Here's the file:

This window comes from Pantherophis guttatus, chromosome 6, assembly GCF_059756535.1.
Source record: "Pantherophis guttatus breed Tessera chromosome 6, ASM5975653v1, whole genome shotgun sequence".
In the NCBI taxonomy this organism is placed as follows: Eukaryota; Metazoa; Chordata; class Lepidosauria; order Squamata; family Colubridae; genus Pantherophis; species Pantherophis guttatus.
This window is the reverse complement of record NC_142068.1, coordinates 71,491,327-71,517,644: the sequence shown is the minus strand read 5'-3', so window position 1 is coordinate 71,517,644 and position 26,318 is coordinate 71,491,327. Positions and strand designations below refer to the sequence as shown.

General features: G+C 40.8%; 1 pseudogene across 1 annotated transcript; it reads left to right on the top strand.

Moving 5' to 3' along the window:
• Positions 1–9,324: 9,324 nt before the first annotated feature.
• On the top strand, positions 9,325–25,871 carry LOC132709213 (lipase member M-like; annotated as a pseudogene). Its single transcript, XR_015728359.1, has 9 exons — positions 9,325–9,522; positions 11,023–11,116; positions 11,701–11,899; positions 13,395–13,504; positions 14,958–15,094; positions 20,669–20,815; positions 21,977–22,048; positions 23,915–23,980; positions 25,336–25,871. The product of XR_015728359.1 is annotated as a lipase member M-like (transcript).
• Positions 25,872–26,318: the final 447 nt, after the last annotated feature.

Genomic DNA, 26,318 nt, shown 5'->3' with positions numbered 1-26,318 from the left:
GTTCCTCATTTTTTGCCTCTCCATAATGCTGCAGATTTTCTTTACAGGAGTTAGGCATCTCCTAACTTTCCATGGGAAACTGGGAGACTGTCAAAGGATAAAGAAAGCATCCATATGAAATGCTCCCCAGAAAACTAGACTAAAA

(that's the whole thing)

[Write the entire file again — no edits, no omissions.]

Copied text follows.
This window comes from Pantherophis guttatus, chromosome 6, assembly GCF_059756535.1.
Source record: "Pantherophis guttatus breed Tessera chromosome 6, ASM5975653v1, whole genome shotgun sequence".
In the NCBI taxonomy this organism is placed as follows: Eukaryota; Metazoa; Chordata; class Lepidosauria; order Squamata; family Colubridae; genus Pantherophis; species Pantherophis guttatus.
This window is the reverse complement of record NC_142068.1, coordinates 71,491,327-71,517,644: the sequence shown is the minus strand read 5'-3', so window position 1 is coordinate 71,517,644 and position 26,318 is coordinate 71,491,327. Positions and strand designations below refer to the sequence as shown.

General features: G+C 40.8%; 1 pseudogene across 1 annotated transcript; it reads left to right on the top strand.

Moving 5' to 3' along the window:
• Positions 1–9,324: 9,324 nt before the first annotated feature.
• On the top strand, positions 9,325–25,871 carry LOC132709213 (lipase member M-like; annotated as a pseudogene). Its single transcript, XR_015728359.1, has 9 exons — positions 9,325–9,522; positions 11,023–11,116; positions 11,701–11,899; positions 13,395–13,504; positions 14,958–15,094; positions 20,669–20,815; positions 21,977–22,048; positions 23,915–23,980; positions 25,336–25,871. The product of XR_015728359.1 is annotated as a lipase member M-like (transcript).
• Positions 25,872–26,318: the final 447 nt, after the last annotated feature.

Genomic DNA, 26,318 nt, shown 5'->3' with positions numbered 1-26,318 from the left:
GTTCCTCATTTTTTGCCTCTCCATAATGCTGCAGATTTTCTTTACAGGAGTTAGGCATCTCCTAACTTTCCATGGGAAACTGGGAGACTGTCAAAGGATAAAGAAAGCATCCATATGAAATGCTCCCCAGAAAACTAGACTAAAA